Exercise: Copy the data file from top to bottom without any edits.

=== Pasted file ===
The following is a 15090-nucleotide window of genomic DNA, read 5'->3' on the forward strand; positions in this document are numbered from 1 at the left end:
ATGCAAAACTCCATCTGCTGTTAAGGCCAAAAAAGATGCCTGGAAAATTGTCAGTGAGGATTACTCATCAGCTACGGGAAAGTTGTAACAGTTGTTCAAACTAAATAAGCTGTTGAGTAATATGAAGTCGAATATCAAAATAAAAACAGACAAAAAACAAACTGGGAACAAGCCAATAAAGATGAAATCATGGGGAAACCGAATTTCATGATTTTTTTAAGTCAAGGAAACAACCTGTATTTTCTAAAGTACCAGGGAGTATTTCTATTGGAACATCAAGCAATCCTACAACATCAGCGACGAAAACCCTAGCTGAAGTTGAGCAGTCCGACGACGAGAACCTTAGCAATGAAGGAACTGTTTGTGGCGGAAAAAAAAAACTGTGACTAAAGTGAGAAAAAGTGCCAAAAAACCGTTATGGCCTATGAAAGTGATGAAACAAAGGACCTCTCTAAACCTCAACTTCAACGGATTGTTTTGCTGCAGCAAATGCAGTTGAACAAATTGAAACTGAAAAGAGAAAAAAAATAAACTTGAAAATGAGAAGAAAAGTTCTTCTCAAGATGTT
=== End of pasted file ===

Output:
The following is a 15090-nucleotide window of genomic DNA, read 5'->3' on the forward strand; positions in this document are numbered from 1 at the left end:
ATGCAAAACTCCATCTGCTGTTAAGGCCAAAAAAGATGCCTGGAAAATTGTCAGTGAGGATTACTCATCAGCTACGGGAAAGTTGTAACAGTTGTTCAAACTAAATAAGCTGTTGAGTAATATGAAGTCGAATATCAAAATAAAAACAGACAAAAAACAAACTGGGAACAAGCCAATAAAGATGAAATCATGGGGAAACCGAATTTCATGATTTTTTTAAGTCAAGGAAACAACCTGTATTTTCTAAAGTACCAGGGAGTATTTCTATTGGAACATCAAGCAATCCTACAACATCAGCGACGAAAACCCTAGCTGAAGTTGAGCAGTCCGACGACGAGAACCTTAGCAATGAAGGAACTGTTTGTGGCGGAAAAAAAAAACTGTGACTAAAGTGAGAAAAAGTGCCAAAAAACCGTTATGGCCTATGAAAGTGATGAAACAAAGGACCTCTCTAAACCTCAACTTCAACGGATTGTTTTGCTGCAGCAAATGCAGTTGAACAAATTGAAACTGAAAAGAGAAAAAAAATAAACTTGAAAATGAGAAGAAAAGTTCTTCTCAAGATGTT